NEWS ANALYSIS/OMNIS TERRA - The Christians of Egypt, between discrimination and transformation

Saturday, 27 April 2019 faith   discrimination   society   evangelization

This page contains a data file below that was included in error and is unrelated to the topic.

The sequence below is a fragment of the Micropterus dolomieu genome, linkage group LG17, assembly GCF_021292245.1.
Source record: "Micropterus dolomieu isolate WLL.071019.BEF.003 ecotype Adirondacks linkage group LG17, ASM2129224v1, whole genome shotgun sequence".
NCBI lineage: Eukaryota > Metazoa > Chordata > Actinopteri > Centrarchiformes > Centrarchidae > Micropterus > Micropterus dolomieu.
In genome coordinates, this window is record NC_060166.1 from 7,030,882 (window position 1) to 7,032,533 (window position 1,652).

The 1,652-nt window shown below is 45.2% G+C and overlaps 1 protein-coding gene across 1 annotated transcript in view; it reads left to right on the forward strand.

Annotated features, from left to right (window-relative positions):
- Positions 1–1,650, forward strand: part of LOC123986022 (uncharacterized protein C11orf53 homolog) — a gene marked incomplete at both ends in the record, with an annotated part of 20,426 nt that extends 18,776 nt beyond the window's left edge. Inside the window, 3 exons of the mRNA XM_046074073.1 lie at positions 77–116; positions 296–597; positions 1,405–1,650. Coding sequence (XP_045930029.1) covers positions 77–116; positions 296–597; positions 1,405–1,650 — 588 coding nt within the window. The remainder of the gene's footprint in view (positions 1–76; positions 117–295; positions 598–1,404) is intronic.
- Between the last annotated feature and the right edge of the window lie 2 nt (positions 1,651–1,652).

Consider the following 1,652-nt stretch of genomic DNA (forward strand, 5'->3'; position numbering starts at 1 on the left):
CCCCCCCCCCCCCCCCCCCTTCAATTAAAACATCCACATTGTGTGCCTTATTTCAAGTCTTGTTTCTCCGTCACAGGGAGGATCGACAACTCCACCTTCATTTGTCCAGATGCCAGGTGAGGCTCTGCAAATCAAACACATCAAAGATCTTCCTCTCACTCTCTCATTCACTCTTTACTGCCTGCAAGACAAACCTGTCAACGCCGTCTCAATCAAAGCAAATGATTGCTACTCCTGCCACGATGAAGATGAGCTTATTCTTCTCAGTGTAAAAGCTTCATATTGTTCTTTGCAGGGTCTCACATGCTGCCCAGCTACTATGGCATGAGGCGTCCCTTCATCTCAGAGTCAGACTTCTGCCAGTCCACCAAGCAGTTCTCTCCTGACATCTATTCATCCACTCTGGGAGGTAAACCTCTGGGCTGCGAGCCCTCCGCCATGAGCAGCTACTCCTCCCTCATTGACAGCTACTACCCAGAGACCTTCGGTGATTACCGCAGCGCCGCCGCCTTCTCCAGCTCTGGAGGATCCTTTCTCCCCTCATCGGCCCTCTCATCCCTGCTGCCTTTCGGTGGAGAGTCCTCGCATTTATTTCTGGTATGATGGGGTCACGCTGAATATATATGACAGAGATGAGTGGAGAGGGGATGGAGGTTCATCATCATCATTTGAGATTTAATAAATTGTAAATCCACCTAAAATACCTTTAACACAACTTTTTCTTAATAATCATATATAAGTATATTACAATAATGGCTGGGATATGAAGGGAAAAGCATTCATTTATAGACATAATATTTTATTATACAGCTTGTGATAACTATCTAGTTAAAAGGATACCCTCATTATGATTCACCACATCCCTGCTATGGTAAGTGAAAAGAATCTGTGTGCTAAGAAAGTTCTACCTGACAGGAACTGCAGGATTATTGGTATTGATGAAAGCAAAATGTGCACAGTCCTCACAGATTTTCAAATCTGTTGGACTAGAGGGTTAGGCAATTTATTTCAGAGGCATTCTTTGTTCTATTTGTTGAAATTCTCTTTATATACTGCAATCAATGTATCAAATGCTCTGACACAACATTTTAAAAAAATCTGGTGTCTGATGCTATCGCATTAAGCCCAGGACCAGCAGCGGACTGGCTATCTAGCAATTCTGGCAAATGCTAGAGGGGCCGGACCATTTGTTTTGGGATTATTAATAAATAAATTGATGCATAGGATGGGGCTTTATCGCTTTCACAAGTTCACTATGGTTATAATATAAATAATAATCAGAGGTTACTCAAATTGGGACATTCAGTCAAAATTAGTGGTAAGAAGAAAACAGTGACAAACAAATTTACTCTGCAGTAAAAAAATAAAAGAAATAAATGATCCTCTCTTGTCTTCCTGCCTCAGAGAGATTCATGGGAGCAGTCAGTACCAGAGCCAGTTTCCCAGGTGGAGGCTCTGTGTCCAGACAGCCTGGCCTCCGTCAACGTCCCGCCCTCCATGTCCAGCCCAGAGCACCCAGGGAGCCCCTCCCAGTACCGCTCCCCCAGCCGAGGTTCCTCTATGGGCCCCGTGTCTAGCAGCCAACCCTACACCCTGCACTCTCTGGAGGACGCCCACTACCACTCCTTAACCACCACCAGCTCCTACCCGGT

The history of the Christians of Egypt is very ancient. The Copts are in fact the heirs of the ancient Egyptians who converted to Christianity, starting from the first century, thanks to the preaching of St. Mark. Until the seventh century, the community was a majority in Egypt. With the arrival of the Arabs and of Islam, a difficult coexistence began for the Copts, made up of periods of relative freedom, alternated with years of harsh repression. The situation did not improve with the independence of Egypt. Under the governments of Anwar Sadat and Hosni Mubarak, the Church experienced a particularly difficult period. It was Anwar Sadat who included the Sharia (Islamic law) in the Constitution as a source of Egyptian law. A move made to curry favor with the most extreme fringes of political Islam (which, however, did not spare him, killing him in an attack in 1981) and which penalized the Copts. With the arrival of Hosni Mubarak their situation did not improve. Mubarak closed all the doors to the fundamentalists by using the first years of the presidency until the nineties to persecute them. The open door was instead maintained towards the common Islamic faith and for the Copts life was not simple. It was difficult, if not impossible, to build or even renovate a church because police permission was needed, which was not easily released. The same police arrested Muslims who converted. Many policemen were involved in the kidnapping of Coptic girls, organized to convert them. The Muslims who attacked the churches remained unpunished. "The president - observes Girgis, an exponent of the Coptic Church who asks to maintain anonymity - therefore let the Copts suffer the most obvious oppression and discrimination, especially on a social level. They were very hard years"(...)